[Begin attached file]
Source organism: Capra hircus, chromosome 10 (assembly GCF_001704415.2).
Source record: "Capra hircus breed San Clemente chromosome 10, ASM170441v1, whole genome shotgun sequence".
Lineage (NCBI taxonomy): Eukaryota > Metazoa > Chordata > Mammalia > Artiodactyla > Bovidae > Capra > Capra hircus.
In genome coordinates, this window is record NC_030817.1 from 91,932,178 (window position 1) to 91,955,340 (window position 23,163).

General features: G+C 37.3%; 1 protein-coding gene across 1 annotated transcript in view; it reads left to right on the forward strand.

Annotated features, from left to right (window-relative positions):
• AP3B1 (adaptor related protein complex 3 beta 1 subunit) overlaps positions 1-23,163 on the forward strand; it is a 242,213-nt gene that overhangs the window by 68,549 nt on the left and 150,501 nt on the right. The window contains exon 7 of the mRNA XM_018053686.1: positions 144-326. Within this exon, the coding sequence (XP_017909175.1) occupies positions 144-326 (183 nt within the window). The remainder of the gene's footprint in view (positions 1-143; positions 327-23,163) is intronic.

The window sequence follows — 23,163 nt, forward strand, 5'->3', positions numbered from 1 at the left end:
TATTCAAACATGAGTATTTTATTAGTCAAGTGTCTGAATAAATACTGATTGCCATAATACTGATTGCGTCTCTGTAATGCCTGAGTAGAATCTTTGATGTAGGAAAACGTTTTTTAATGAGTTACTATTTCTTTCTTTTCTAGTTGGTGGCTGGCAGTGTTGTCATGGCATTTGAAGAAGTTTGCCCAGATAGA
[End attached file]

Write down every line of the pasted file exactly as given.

Source organism: Capra hircus, chromosome 10 (assembly GCF_001704415.2).
Source record: "Capra hircus breed San Clemente chromosome 10, ASM170441v1, whole genome shotgun sequence".
Lineage (NCBI taxonomy): Eukaryota > Metazoa > Chordata > Mammalia > Artiodactyla > Bovidae > Capra > Capra hircus.
In genome coordinates, this window is record NC_030817.1 from 91,932,178 (window position 1) to 91,955,340 (window position 23,163).

General features: G+C 37.3%; 1 protein-coding gene across 1 annotated transcript in view; it reads left to right on the forward strand.

Annotated features, from left to right (window-relative positions):
• AP3B1 (adaptor related protein complex 3 beta 1 subunit) overlaps positions 1-23,163 on the forward strand; it is a 242,213-nt gene that overhangs the window by 68,549 nt on the left and 150,501 nt on the right. The window contains exon 7 of the mRNA XM_018053686.1: positions 144-326. Within this exon, the coding sequence (XP_017909175.1) occupies positions 144-326 (183 nt within the window). The remainder of the gene's footprint in view (positions 1-143; positions 327-23,163) is intronic.

The window sequence follows — 23,163 nt, forward strand, 5'->3', positions numbered from 1 at the left end:
TATTCAAACATGAGTATTTTATTAGTCAAGTGTCTGAATAAATACTGATTGCCATAATACTGATTGCGTCTCTGTAATGCCTGAGTAGAATCTTTGATGTAGGAAAACGTTTTTTAATGAGTTACTATTTCTTTCTTTTCTAGTTGGTGGCTGGCAGTGTTGTCATGGCATTTGAAGAAGTTTGCCCAGATAGA